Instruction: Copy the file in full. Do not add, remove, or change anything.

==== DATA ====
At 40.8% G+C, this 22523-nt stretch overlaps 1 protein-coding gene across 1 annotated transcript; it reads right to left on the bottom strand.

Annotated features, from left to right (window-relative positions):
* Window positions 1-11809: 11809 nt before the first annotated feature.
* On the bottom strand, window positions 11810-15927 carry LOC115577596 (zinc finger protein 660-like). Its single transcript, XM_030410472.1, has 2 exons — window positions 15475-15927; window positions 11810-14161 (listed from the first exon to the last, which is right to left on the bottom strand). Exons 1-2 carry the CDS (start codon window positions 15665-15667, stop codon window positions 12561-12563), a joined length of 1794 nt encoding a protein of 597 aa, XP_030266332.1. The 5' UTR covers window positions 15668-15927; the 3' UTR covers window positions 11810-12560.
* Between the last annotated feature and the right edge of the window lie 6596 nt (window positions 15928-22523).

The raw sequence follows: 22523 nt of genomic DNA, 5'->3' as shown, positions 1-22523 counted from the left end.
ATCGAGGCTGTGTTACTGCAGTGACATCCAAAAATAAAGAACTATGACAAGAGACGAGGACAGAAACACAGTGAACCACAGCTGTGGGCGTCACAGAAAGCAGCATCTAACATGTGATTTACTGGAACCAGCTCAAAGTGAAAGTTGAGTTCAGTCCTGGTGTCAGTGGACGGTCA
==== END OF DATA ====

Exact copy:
At 40.8% G+C, this 22523-nt stretch overlaps 1 protein-coding gene across 1 annotated transcript; it reads right to left on the bottom strand.

Annotated features, from left to right (window-relative positions):
* Window positions 1-11809: 11809 nt before the first annotated feature.
* On the bottom strand, window positions 11810-15927 carry LOC115577596 (zinc finger protein 660-like). Its single transcript, XM_030410472.1, has 2 exons — window positions 15475-15927; window positions 11810-14161 (listed from the first exon to the last, which is right to left on the bottom strand). Exons 1-2 carry the CDS (start codon window positions 15665-15667, stop codon window positions 12561-12563), a joined length of 1794 nt encoding a protein of 597 aa, XP_030266332.1. The 5' UTR covers window positions 15668-15927; the 3' UTR covers window positions 11810-12560.
* Between the last annotated feature and the right edge of the window lie 6596 nt (window positions 15928-22523).

The raw sequence follows: 22523 nt of genomic DNA, 5'->3' as shown, positions 1-22523 counted from the left end.
ATCGAGGCTGTGTTACTGCAGTGACATCCAAAAATAAAGAACTATGACAAGAGACGAGGACAGAAACACAGTGAACCACAGCTGTGGGCGTCACAGAAAGCAGCATCTAACATGTGATTTACTGGAACCAGCTCAAAGTGAAAGTTGAGTTCAGTCCTGGTGTCAGTGGACGGTCA